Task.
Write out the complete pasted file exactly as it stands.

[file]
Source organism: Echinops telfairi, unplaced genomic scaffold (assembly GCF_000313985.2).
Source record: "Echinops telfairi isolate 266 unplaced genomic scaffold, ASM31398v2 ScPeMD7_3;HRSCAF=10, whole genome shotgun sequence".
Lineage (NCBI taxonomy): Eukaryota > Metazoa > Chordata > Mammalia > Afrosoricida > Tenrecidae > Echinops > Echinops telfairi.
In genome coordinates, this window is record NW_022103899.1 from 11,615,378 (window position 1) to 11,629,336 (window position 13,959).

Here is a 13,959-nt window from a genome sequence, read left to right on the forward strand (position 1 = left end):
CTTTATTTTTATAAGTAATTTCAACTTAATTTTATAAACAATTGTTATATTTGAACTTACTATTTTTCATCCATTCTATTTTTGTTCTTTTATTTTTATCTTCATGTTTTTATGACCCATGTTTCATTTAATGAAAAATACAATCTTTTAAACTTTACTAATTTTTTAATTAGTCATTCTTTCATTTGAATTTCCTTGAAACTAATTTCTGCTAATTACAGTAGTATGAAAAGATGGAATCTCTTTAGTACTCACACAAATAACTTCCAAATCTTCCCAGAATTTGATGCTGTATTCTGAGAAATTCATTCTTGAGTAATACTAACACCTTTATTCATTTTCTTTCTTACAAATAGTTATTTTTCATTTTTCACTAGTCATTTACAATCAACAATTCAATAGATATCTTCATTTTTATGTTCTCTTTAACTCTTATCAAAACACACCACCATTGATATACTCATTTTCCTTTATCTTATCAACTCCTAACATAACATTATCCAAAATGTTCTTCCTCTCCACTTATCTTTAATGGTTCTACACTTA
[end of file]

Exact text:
Source organism: Echinops telfairi, unplaced genomic scaffold (assembly GCF_000313985.2).
Source record: "Echinops telfairi isolate 266 unplaced genomic scaffold, ASM31398v2 ScPeMD7_3;HRSCAF=10, whole genome shotgun sequence".
Lineage (NCBI taxonomy): Eukaryota > Metazoa > Chordata > Mammalia > Afrosoricida > Tenrecidae > Echinops > Echinops telfairi.
In genome coordinates, this window is record NW_022103899.1 from 11,615,378 (window position 1) to 11,629,336 (window position 13,959).

Here is a 13,959-nt window from a genome sequence, read left to right on the forward strand (position 1 = left end):
CTTTATTTTTATAAGTAATTTCAACTTAATTTTATAAACAATTGTTATATTTGAACTTACTATTTTTCATCCATTCTATTTTTGTTCTTTTATTTTTATCTTCATGTTTTTATGACCCATGTTTCATTTAATGAAAAATACAATCTTTTAAACTTTACTAATTTTTTAATTAGTCATTCTTTCATTTGAATTTCCTTGAAACTAATTTCTGCTAATTACAGTAGTATGAAAAGATGGAATCTCTTTAGTACTCACACAAATAACTTCCAAATCTTCCCAGAATTTGATGCTGTATTCTGAGAAATTCATTCTTGAGTAATACTAACACCTTTATTCATTTTCTTTCTTACAAATAGTTATTTTTCATTTTTCACTAGTCATTTACAATCAACAATTCAATAGATATCTTCATTTTTATGTTCTCTTTAACTCTTATCAAAACACACCACCATTGATATACTCATTTTCCTTTATCTTATCAACTCCTAACATAACATTATCCAAAATGTTCTTCCTCTCCACTTATCTTTAATGGTTCTACACTTA